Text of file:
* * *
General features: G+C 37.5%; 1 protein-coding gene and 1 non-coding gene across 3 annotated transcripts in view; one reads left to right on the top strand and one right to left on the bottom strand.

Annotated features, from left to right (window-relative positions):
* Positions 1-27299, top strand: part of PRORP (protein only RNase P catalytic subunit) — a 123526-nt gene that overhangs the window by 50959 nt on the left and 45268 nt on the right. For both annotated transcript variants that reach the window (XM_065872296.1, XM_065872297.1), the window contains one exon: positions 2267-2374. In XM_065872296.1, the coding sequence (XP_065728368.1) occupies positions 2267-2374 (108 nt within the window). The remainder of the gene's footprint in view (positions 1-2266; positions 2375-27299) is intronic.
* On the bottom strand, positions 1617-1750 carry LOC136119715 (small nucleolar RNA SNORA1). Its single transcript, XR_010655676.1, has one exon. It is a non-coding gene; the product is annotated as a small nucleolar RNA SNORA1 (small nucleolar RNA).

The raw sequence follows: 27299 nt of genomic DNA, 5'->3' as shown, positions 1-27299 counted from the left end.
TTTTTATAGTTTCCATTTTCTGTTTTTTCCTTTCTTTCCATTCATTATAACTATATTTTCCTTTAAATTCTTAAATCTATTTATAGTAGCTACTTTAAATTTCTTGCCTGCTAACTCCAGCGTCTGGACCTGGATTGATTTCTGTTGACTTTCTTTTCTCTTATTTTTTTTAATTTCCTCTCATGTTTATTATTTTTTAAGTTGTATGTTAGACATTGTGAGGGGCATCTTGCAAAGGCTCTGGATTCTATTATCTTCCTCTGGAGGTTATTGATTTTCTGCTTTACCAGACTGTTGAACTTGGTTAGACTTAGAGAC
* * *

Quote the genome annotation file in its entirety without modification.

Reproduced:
General features: G+C 37.5%; 1 protein-coding gene and 1 non-coding gene across 3 annotated transcripts in view; one reads left to right on the top strand and one right to left on the bottom strand.

Annotated features, from left to right (window-relative positions):
* Positions 1-27299, top strand: part of PRORP (protein only RNase P catalytic subunit) — a 123526-nt gene that overhangs the window by 50959 nt on the left and 45268 nt on the right. For both annotated transcript variants that reach the window (XM_065872296.1, XM_065872297.1), the window contains one exon: positions 2267-2374. In XM_065872296.1, the coding sequence (XP_065728368.1) occupies positions 2267-2374 (108 nt within the window). The remainder of the gene's footprint in view (positions 1-2266; positions 2375-27299) is intronic.
* On the bottom strand, positions 1617-1750 carry LOC136119715 (small nucleolar RNA SNORA1). Its single transcript, XR_010655676.1, has one exon. It is a non-coding gene; the product is annotated as a small nucleolar RNA SNORA1 (small nucleolar RNA).

The raw sequence follows: 27299 nt of genomic DNA, 5'->3' as shown, positions 1-27299 counted from the left end.
TTTTTATAGTTTCCATTTTCTGTTTTTTCCTTTCTTTCCATTCATTATAACTATATTTTCCTTTAAATTCTTAAATCTATTTATAGTAGCTACTTTAAATTTCTTGCCTGCTAACTCCAGCGTCTGGACCTGGATTGATTTCTGTTGACTTTCTTTTCTCTTATTTTTTTTAATTTCCTCTCATGTTTATTATTTTTTAAGTTGTATGTTAGACATTGTGAGGGGCATCTTGCAAAGGCTCTGGATTCTATTATCTTCCTCTGGAGGTTATTGATTTTCTGCTTTACCAGACTGTTGAACTTGGTTAGACTTAGAGAC